Injury plus insult

Folks who have to pinch local government pennies down in the states along the Gulf of Mexico can barely control their glee at the windfall Congress provided them shortly before adjourning last weekend.

Lawmakers voted to lift a ban on far-offshore oil and gas drilling in the gulf, and to share royalties on the leases with Louisiana, Mississippi, Alabama and Texas.


The states should take care to ensure, though, that those royalties actually get collected. It seems the federal agency in charge of monitoring the leases is so lax there are no guarantees.

At a time when the energy industry is enjoying rocketing profits, the Bush administration continues to deliver it favors - both overt and as a result of negligence.


The good news is that the legislation opening 8.3 million acres of gulf waters to drilling was whittled down from an earlier, more controversial proposal that would also have lifted a quarter-century ban on drilling along the Pacific and Atlantic coasts, threatening Maryland beaches and the Chesapeake Bay.

Support for the final bill was ensured by granting a share of the royalties to the gulf states, which don't get any direct benefit from the drilling under way closer to their shores.

At the same time, though, the Republican-led Congress refused to close a loophole in oil and gas leases, negotiated during the Clinton administration, that allows royalties to go unpaid.

The aim of the royalty waiver was to encourage exploration when oil prices are low. But a drafting flaw continues the waiver even when profits are high. No energy companies have volunteered to renegotiate those flawed leases and Congress resisted a bid to require such renegotiation as a condition for bidding on new leases.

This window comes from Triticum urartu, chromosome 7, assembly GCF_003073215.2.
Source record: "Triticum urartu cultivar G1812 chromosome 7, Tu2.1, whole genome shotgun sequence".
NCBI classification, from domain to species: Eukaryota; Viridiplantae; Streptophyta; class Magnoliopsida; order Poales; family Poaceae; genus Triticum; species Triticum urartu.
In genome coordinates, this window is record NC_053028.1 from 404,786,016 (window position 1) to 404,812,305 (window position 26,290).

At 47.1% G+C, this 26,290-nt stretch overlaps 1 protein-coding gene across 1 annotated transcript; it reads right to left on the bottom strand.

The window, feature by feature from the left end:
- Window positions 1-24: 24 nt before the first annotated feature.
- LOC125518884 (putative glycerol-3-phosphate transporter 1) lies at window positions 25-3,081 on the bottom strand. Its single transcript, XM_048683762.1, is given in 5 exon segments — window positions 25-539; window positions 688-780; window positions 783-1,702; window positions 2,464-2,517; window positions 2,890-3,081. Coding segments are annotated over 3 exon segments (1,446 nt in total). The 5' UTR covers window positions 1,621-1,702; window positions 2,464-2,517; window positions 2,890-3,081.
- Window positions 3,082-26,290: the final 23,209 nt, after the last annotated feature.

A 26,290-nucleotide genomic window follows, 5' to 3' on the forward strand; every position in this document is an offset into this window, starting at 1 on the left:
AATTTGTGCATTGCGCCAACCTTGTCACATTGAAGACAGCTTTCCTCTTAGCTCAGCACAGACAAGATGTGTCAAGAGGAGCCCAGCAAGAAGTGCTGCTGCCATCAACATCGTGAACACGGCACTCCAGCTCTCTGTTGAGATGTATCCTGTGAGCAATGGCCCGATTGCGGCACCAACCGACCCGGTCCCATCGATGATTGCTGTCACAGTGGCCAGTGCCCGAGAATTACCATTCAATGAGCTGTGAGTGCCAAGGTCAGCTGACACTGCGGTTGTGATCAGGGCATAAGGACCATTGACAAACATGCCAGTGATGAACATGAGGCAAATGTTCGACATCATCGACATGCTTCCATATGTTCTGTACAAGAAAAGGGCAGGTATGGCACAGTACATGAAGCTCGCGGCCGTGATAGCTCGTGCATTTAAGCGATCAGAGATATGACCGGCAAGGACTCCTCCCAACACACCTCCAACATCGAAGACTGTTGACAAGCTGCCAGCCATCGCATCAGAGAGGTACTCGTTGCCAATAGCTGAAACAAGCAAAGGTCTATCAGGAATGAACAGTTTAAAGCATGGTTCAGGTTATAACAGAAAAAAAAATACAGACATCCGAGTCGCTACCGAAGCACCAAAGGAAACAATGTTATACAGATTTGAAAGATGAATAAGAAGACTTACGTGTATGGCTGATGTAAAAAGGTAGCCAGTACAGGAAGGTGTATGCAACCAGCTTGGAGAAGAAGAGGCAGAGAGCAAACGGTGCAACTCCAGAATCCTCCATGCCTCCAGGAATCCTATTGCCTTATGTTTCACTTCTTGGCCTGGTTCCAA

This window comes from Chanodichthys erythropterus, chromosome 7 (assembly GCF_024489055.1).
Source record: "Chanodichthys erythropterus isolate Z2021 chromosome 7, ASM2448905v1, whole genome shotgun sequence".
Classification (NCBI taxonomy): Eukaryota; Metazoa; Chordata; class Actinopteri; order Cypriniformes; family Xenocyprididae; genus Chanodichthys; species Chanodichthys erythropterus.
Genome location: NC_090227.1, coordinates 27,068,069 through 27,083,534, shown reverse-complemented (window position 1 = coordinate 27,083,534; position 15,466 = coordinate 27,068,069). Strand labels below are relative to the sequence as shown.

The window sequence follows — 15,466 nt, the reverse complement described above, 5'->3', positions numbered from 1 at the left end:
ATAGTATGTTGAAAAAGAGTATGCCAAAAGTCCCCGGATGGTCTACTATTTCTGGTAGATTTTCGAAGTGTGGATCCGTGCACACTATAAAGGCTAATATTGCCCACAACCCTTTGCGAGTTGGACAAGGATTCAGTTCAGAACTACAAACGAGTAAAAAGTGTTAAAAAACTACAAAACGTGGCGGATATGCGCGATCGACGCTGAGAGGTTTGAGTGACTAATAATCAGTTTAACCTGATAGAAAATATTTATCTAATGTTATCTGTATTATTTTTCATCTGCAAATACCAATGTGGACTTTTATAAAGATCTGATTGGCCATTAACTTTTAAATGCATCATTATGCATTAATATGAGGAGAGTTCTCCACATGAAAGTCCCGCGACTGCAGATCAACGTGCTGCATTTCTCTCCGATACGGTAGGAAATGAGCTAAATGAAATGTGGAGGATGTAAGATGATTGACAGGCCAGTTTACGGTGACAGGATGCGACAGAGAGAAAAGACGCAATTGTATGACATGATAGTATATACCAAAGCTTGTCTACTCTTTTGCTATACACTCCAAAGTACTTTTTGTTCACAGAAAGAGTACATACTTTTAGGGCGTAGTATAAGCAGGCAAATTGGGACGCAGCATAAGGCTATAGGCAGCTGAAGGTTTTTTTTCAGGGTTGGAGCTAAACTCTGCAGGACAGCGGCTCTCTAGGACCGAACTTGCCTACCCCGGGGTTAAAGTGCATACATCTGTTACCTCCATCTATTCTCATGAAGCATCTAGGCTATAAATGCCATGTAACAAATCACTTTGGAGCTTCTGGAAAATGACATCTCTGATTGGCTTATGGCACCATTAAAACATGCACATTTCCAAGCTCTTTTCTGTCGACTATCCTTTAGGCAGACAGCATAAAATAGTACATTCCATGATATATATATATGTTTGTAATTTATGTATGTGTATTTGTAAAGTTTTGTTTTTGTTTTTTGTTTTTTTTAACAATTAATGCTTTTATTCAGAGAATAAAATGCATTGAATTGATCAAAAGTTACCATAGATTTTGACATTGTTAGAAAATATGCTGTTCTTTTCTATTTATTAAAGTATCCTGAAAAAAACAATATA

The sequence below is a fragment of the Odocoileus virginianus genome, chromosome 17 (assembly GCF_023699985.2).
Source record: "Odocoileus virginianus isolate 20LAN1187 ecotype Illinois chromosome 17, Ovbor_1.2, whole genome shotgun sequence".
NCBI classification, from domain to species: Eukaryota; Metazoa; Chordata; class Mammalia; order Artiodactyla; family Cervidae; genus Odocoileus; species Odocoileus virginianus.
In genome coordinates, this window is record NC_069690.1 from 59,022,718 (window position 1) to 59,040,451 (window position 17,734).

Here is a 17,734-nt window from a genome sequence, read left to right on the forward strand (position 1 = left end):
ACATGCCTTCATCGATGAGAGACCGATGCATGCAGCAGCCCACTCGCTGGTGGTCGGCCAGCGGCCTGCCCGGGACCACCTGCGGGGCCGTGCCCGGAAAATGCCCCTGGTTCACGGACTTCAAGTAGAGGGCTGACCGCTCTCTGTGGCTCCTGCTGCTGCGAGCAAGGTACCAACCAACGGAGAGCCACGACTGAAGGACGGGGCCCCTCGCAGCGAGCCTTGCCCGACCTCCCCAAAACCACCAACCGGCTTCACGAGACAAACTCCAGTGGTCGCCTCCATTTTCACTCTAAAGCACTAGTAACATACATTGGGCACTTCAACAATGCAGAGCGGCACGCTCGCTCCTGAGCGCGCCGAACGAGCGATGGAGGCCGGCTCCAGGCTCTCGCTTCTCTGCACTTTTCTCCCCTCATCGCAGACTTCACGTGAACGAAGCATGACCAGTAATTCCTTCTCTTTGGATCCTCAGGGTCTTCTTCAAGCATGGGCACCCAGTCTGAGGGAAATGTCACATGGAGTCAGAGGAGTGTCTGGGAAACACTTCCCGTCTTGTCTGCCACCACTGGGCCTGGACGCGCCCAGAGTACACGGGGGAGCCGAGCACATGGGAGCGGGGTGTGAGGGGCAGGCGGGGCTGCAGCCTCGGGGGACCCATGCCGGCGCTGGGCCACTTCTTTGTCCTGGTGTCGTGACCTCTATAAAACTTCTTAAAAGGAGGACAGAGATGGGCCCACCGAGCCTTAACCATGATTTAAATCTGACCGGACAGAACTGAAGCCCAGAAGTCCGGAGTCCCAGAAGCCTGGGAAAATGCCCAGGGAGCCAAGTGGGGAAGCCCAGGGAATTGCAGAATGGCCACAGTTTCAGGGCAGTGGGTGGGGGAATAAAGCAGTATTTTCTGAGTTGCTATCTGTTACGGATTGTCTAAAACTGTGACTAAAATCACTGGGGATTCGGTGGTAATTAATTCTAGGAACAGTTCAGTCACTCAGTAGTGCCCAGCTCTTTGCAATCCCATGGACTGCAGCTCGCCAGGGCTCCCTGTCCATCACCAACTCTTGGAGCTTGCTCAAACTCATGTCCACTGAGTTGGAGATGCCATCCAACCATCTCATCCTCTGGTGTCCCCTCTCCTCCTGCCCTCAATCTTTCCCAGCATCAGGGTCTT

Meanwhile, the Interior Department's inspector general reported last week that the agency that collects the royalties is so understaffed it can't do independent audits. The Minerals Management Service must rely on oil and gas companies to report whether they are in arrears on royalties.

All in all, it's a triple bad deal for federal taxpayers: Their resources are sold with little concern for the consequences, at rock-bottom prices that may never get paid. Untold billions are believed to have been lost.

Democrats taking over Congress next year are confident they can at least close the waiver loophole; potentially they could also beef up the audit and collection resources at Interior, though greater efficiency is no guarantee.

What almost certainly can't be reversed is the decision to expand deep-water drilling in the Gulf. Those four states are too eager for their share of the take - however short it may turn out to be. A terrible precedent.